My first poster.Nick Godsell designed our logoMy first Open House Exhibition with the group. The red hanging is mine.
In the meantime Ron had opened his small gallery BAG in William St. we then had our exhibitions there and in the Fish Slab Gallery in Whitstable, the Horsebridge and twice by invitation in the Herne Bay Gallery. Having different themes added a bit of excitement but it did mean that there was no real thread of development in my work.
In the term that I retired from Christchurch they had just brought in a computer with graphic design software for students to use. I didn’t have a computer at that stage but I was longing to learn. I went on a residential absolute beginners course at a college in Worcestershire. I loved it, when I got home I set myself up, bought Photoshop Elements and taught myself to use it. It has been so useful to me, I can’t imagine what I would do without it now.
First time playing with Photo Shop Elements.
I haven’t said anything about Betty (see earlier posts) since I wrote the piece when I married for the second time, this happened shortly after Betty and I came to live in Herne Bay. She was very upset when I married Ken. I had been her companion and substitute daughter for so long that it was a shock to her. She had been away in Austria working withe refugees from Hungary and running their hostel when I first met Ken. Naively I had thought we could all live together like a family (after all I had already experienced it with my first husband’s family), but of course we couldn’t, there was too much tension. I could have gone to live in Ken’s bungalow in Blean, but Betty could never have managed financially, she had no money to speak of. The solution was for Betty to have the nicest rooms at the top of the house and for Ken and I to have the ground floor and the condemned basement.
Ken and Betty shared a love of music.
It was condemned because the sea came in in the great floods of 1952. The plaster wouldn’t stay on the walls as the bricks had salt in them. we had it ‘tanked’ twice by professional builders. It always worked for a while but then the plaster started to come off again. In the end we hacked off the plaster and mortar down to the bare bricks, sealed them with dilute PVA and then tiled them. The parts that we managed are OK but we didn’t complete the whole area, the plaster still comes off the rest of the walls but I’ve just had to learn to live with it. Now there is central heating down there with just a kitchen the other room is my art store and since I use all manner of materials it is very full.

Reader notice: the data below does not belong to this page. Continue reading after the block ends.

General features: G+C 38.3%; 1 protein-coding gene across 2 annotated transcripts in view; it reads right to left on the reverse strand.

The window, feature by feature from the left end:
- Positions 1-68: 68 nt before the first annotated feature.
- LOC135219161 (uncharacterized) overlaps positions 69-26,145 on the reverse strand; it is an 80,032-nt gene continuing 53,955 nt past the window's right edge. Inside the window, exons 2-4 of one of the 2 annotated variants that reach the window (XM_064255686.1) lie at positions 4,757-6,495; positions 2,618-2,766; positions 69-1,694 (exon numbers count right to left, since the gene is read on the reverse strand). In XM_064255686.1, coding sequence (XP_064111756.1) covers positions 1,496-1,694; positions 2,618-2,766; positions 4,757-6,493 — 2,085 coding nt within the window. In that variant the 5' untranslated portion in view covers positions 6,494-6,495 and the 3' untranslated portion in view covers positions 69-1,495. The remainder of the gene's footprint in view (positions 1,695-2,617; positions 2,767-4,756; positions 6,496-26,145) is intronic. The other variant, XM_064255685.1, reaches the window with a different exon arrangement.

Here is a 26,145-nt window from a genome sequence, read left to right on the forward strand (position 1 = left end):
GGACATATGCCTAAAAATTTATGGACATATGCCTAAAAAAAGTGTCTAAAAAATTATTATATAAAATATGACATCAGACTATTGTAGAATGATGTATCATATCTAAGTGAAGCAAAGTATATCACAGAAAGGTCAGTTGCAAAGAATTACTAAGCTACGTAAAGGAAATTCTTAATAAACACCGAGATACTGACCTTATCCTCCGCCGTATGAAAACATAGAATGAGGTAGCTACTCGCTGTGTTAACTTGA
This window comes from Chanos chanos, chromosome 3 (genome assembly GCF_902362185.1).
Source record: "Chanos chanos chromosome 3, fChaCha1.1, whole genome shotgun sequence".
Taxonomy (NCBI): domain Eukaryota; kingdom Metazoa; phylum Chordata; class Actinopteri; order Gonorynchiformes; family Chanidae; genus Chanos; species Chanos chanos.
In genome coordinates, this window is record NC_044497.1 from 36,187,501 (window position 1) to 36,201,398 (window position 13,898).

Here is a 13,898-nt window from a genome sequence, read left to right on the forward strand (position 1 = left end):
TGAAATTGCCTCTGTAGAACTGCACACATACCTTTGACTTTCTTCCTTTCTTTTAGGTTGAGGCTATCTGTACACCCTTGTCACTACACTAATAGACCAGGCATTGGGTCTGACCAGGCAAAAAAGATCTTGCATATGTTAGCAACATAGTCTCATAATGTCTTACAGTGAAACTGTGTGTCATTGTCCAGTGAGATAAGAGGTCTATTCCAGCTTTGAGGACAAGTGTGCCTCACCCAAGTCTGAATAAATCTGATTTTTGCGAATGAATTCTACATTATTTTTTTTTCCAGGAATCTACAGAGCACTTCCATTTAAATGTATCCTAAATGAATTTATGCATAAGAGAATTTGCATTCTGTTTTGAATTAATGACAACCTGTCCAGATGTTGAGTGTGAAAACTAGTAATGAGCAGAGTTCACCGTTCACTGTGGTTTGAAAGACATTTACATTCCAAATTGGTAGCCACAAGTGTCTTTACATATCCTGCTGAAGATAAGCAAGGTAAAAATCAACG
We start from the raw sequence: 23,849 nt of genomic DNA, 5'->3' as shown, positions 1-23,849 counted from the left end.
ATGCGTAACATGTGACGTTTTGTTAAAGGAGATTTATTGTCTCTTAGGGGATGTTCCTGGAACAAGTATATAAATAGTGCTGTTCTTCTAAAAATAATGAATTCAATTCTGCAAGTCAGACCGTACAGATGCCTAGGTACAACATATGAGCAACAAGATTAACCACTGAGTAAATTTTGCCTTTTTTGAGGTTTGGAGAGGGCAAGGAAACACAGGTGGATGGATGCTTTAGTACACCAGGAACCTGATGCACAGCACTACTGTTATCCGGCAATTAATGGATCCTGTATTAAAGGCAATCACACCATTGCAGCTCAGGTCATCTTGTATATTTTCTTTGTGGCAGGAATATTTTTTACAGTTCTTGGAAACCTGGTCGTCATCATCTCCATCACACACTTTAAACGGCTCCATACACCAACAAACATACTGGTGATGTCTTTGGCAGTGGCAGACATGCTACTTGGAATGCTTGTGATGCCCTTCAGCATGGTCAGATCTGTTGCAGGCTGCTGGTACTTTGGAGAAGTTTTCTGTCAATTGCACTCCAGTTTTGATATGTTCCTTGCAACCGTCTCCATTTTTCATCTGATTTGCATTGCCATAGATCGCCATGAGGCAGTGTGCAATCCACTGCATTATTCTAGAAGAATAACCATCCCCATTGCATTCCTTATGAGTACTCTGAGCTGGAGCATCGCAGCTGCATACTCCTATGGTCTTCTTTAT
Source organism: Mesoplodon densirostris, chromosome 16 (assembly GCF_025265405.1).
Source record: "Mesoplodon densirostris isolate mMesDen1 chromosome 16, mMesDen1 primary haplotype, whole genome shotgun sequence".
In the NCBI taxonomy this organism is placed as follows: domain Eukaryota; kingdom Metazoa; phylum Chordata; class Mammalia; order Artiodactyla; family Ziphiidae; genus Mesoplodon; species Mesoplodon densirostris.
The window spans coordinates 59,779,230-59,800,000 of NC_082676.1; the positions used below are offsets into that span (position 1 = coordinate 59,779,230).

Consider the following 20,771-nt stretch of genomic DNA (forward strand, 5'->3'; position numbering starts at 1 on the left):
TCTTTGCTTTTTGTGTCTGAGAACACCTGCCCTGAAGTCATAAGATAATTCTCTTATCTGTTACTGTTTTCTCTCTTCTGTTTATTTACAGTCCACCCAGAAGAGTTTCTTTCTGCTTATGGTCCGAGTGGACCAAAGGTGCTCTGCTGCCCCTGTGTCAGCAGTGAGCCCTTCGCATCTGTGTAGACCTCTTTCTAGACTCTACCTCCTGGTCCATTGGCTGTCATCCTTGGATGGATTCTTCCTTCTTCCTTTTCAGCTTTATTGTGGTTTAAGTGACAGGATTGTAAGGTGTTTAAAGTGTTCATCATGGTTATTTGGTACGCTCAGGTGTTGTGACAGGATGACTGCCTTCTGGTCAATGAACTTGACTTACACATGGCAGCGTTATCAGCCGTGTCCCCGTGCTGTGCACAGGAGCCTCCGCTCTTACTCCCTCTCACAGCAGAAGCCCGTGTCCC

I had my gall stones catastrophe (see previous post) after Ken had died (thank goodness it would have been really difficult for him to cope with) All my friends and family visited me regularly but Betty was my rock, she was there just about every day during the worst part. She stayed with friends in Canterbury.
When I had just about come back to the land of the living again, some friends asked me what I would most like them to bring and I begged for a sketch book and drawing pen. I was so delighted when they brought it. I tried to draw but there was no connection somehow between my brain and my hand. I felt quite distressed but I kept trying and my capacity gradually came back. Somewhere I have the strange little drawings I did at that time but I can’t find them..